Negligent Hiring and Negligent Referral

I would like to take this opportunity to highlight the importance of conducting thorough pre-employment background checks and employment verifications. When there is a greater potential of harm to the public, or employees, the scope of the pre-employment investigation should be expanded for positions dealing with a vulnerable population.

William Davis, a Registered Nurse, was found guilty of capital murder on October 19, 2021 after fatally injecting four patients with air at a Tyler, TX facility. The facts in this case have not developed any failure on the part of Davis’ employer to conduct a thorough background check. While the employer’s due diligence in this case did not prevent the hiring of Mr. Davis, it can mitigate a claim of negligent hiring, a term describing an entity that fails to act reasonably. The employer must conduct the employment verification to obtain this protection. The circumstances are similar to the case of Charles Cullen, a nurse who killed more than forty patients at numerous hospitals.

Negligent hiring and negligent referral also applies to occupations other than in the health care field. The increasing number of workplace violence and shootings highlights the need for a proper background investigation process and employers to develop a process with legal consultation to inform potential employers of a dangerous employee. Many of the workplace acts of violence could have been anticipated based on behavior exhibited at prior employers.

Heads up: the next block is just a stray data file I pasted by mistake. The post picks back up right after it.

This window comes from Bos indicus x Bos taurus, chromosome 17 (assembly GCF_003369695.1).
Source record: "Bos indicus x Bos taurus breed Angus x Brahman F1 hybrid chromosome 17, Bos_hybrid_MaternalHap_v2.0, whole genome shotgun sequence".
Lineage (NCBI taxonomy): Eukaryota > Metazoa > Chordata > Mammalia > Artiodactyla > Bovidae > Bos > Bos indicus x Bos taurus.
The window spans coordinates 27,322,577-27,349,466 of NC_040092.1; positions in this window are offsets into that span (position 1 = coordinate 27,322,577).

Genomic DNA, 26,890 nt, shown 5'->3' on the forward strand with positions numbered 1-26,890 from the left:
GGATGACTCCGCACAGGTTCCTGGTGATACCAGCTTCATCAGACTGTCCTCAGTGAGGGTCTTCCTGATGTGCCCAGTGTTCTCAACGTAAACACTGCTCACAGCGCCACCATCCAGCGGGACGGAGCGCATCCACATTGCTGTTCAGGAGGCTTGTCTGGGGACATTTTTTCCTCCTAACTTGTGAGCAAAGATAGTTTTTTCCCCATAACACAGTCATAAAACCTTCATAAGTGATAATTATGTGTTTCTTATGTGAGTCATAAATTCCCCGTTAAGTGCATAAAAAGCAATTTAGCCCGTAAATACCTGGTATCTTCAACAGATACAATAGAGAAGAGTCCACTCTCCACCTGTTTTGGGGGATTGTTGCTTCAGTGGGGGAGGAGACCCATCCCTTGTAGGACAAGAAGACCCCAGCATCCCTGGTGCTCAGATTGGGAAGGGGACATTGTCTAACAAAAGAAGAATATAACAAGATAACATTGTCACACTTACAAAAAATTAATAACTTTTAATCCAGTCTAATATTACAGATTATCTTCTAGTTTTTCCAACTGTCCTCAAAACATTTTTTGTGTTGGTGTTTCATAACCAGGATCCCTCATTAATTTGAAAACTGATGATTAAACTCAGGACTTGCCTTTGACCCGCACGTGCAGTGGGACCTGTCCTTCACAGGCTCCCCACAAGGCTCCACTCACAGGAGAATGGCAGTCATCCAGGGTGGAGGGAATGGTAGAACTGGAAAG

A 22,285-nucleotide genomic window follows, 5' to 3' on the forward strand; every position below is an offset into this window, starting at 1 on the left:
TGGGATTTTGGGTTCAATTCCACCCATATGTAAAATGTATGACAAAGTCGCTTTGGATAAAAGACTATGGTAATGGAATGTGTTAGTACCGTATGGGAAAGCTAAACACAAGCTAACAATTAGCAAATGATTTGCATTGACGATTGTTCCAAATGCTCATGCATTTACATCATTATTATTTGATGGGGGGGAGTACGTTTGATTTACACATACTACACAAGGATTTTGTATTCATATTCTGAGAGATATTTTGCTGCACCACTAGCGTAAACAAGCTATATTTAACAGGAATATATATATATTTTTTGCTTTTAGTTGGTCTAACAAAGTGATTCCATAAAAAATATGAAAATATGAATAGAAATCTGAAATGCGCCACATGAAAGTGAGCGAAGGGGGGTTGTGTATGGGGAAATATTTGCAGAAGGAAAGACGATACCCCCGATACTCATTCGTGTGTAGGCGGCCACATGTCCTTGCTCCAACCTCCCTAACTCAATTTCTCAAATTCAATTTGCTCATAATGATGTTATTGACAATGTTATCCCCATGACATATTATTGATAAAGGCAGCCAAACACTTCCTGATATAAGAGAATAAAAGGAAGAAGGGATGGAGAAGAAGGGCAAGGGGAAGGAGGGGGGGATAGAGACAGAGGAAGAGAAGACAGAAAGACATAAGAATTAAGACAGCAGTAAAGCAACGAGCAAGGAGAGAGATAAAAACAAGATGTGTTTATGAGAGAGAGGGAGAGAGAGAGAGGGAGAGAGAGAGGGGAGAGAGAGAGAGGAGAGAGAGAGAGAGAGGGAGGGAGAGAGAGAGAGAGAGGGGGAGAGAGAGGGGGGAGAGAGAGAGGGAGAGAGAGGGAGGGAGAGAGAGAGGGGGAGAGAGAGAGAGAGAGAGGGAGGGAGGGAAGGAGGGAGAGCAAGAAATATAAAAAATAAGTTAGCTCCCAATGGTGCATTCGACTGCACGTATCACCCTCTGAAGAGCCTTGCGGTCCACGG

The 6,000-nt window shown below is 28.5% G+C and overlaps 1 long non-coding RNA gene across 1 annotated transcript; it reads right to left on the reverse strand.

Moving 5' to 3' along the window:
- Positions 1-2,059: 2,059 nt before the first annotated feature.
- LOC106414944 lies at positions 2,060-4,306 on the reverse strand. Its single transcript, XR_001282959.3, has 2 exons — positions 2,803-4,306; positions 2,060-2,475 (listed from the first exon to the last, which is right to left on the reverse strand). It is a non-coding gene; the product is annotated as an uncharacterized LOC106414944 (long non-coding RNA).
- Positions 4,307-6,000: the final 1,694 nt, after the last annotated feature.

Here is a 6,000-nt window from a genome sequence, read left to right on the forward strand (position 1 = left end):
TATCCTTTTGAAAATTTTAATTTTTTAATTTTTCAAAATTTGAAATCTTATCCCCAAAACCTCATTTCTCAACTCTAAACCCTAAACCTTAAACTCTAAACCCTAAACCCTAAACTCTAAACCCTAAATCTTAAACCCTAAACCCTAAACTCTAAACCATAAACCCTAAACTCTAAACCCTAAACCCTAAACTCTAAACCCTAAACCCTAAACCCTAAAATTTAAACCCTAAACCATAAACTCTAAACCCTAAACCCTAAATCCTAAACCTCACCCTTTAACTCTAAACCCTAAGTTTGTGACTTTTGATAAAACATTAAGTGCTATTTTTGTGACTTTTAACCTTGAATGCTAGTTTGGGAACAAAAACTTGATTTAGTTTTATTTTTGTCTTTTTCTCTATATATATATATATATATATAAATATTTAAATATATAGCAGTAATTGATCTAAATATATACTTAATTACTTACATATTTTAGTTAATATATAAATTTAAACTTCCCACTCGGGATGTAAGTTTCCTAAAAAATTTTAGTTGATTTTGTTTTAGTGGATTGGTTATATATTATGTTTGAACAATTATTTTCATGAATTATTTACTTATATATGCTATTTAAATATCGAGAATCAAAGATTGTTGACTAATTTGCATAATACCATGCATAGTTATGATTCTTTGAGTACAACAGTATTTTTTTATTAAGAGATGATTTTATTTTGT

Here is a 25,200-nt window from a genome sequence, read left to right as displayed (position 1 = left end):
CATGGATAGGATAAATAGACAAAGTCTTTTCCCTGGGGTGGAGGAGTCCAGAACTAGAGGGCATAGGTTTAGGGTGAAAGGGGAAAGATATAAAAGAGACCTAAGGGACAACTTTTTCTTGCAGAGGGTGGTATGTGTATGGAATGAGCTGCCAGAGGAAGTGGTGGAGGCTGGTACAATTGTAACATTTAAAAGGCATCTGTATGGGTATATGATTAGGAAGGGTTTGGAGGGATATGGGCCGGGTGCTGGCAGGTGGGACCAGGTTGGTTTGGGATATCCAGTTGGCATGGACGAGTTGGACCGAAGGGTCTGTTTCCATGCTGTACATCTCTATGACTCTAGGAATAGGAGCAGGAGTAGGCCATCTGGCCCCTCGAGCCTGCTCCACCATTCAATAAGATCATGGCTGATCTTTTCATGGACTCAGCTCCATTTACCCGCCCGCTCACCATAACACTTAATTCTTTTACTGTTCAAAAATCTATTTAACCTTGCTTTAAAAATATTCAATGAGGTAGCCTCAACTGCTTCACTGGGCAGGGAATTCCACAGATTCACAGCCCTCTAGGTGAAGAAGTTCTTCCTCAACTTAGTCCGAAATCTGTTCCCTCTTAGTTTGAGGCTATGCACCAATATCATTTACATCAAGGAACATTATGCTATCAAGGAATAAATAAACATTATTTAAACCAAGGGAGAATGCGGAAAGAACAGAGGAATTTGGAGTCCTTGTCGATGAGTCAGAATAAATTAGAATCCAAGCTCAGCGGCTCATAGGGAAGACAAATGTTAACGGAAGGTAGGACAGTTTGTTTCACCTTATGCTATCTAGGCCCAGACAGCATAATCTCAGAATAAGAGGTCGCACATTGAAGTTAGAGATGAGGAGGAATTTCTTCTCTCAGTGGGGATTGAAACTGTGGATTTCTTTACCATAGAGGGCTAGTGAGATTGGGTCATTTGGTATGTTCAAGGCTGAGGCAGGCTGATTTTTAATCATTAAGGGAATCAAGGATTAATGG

If a former employee exhibited dangerous tendencies, Human Resources should determine after legal consultation if there may be a duty to inform a potential employer of this history. The Davis case is the most recent in a long line of cases where former employers failed to meet their obligation to inform prospective employers of potentially dangerous employees. This case illustrates the value of conducting a thorough screening process that includes verifications of previous employment. We will cover other cases in future articles.

Negligent referral is the failure of a former employer to disclose information about a former employee to a prospective employer, which leads to the injury of an innocent third party. A health care facility that previously employed Davis released the following, “the health care system believes they have identified any patients who may have experienced any anomalies under Davis’ care”. Litigation indicates that a former employer cannot hide behind a no comment policy and has a duty to inform.

Law firms representing the families of the victims have filed lawsuits against CHRISTUS Mother Frances Hospital and the Louis and Peaches Owen Heart Hospital. CHRISTUS Mother Frances Hospital – Tyler, issued the following statement in regards to the legal action. “Mr. Davis was a credentialed nurse who passed all background checks when he was hired. There was nothing about his employment history at CHRISTUS or at previous employers that would have led us to conclude that Mr. Davis was likely to commit a crime”.

However, an employer must conduct a thorough background check to make this claim. TABB INC. asks former employers and supervisors to comment on the reason why the candidate left, are they eligible to return, and if not, why are they not eligible? The former employer may not answer these questions, but by asking, the vendor and prospective employer are practicing due diligence.